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Geothermal A/C and Heat

Discussion in 'Energy, Environment, and Policy' started by W.Petefish, Nov 18, 2011.

  1. W.Petefish

    W.Petefish Active Member

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    Has anyone had a geothermal system put in to their house to cool or heat it? If so, How big? How much energy do you save over what you had?
     
  2. donauker

    donauker Member

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    #2 donauker, Nov 18, 2011
    Last edited: Nov 18, 2011
    I installed a two-stage 4 ton geothermal system about 6 years ago. I don't plan on ever owning a home without it.

    Here in PA our heating requirements are greater then our cooling requirements so that dictates system size. I switched from natural gas heat which was considered low cost heat. My annual savings in heating and cooling was around $1000. Of course that was when I was buying my electric. With my 16.2 kW solar installation I no longer need to buy my power.
     
  3. AnOutsider

    AnOutsider S532 # XS27

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    Our builder has one specced into our home, but as ground-breaking is a good 3-4 months away, I don't know the details. It's a "green" builder though, and he said that it's definitely worth it, though he wouldn't recommend any bigger panels unless there are state incentives (which we no longer have)

    *edit* don, I see you're also in PA. Did you install your kit before the state incentives ran out? Do you feel you'll recoup even after rebates?
     
  4. EV_de

    EV_de Model SP10/XP9 EU ZOE#47

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  5. clea

    clea Member

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    They are drilling the holes for my two-stage 4 ton system as i write this. Being as we have extreme differences in temperature between summer and winter i am hoping to make decent gains for both heating and cooling. I will be able to give a decent evaluation in a year as hydro quebec keeps good stats on the power usage for a few years and i will be able to do a comparison against my previous usage then. i have also had them include the preheat option for the hot water as well so am counting on this to make an even bigger difference being as i have 3 adolescents that like to take long showers.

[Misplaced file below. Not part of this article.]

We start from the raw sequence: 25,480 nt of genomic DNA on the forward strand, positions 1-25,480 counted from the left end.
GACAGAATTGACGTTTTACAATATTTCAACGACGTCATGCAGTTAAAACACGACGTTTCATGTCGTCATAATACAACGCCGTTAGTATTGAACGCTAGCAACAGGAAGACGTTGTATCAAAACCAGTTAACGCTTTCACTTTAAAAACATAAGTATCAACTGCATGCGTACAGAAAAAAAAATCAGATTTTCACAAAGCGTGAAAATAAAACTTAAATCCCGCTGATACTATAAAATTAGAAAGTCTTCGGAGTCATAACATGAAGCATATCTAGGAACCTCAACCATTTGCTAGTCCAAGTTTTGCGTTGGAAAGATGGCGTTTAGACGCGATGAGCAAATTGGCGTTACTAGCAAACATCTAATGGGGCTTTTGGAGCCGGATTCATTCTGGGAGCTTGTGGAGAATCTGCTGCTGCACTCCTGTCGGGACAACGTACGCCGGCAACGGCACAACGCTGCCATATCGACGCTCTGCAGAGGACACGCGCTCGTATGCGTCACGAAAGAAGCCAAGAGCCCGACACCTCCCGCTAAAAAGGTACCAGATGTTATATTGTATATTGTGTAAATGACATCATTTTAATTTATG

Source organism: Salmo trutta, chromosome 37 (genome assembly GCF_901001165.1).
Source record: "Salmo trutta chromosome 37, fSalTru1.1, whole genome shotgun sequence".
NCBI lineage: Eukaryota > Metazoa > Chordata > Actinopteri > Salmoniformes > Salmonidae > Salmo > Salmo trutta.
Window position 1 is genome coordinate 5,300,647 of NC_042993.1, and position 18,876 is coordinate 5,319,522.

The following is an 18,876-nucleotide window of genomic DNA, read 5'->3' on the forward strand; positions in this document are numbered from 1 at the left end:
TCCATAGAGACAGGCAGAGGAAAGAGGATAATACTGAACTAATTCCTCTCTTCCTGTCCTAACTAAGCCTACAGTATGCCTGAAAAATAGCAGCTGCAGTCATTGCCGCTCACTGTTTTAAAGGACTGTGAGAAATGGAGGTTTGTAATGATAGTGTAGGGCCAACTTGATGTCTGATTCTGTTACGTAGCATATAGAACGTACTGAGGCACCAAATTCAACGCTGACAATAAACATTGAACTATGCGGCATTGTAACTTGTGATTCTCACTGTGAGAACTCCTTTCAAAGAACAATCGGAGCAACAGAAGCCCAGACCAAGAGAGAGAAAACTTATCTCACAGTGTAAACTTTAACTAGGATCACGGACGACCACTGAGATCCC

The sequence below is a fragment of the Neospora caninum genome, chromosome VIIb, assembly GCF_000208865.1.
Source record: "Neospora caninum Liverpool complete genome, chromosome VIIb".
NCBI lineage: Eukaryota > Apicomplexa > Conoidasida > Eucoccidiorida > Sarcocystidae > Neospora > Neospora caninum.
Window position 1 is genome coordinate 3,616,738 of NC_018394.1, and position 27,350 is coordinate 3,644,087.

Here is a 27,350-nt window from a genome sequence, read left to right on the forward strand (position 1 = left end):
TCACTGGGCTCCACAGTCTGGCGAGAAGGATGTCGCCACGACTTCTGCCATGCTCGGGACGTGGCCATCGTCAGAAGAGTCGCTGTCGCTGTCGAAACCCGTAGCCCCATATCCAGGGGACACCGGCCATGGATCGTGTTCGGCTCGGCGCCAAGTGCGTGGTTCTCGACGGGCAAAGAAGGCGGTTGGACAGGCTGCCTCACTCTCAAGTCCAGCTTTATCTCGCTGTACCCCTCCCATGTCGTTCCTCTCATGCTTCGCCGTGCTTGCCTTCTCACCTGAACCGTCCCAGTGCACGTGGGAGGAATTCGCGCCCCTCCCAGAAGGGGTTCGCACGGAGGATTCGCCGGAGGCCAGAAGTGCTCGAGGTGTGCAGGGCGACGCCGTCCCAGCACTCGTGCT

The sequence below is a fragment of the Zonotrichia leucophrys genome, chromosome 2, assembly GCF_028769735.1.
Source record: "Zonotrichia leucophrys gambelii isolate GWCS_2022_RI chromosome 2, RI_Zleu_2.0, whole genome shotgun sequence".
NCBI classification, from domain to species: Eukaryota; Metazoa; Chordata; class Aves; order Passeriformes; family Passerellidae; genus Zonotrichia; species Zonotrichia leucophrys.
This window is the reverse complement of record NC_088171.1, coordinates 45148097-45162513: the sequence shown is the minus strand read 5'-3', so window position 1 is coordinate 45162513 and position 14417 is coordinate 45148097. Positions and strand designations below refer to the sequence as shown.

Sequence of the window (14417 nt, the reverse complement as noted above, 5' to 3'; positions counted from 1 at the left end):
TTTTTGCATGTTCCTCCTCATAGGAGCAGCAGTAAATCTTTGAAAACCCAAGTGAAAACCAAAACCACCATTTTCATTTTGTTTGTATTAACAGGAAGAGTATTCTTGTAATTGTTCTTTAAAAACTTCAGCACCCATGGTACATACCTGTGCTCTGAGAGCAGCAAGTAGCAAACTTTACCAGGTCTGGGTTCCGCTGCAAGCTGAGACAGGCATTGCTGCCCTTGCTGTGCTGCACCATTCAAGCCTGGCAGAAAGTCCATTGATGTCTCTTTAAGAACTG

6. W.Petefish

    W.Petefish Active Member

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    We are doing the consult as I write this. Any problems with the HOAs?
     
  7. clea

    clea Member

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    doesn't really apply to my case. in fact both levels of government (provincial and federal) encourage homeowners to make this kind of update to their systems when applicable by offering rebates, so it becomes even more cost effective and shortens the payback period.
     
  8. W.Petefish

    W.Petefish Active Member

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    #8 W.Petefish, Nov 18, 2011
    Last edited: Nov 18, 2011
    Seems like 4 ton systems are popular with builders and installers. As it turns out, our yard is the perfect size for a 4 ton system.

    We worked it out to be a Bosch split unit with an American Standard furnace for heating. A 3 zone controller is also going to be installed.

    The only problem we are having is we haven't heard from the Home Owner's Association on wether they will object to the 4 holes being drilled.
     
  9. mpt

    mpt Electrics are back

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    Don, any recommendations on installers?
     
  10. donauker

    donauker Member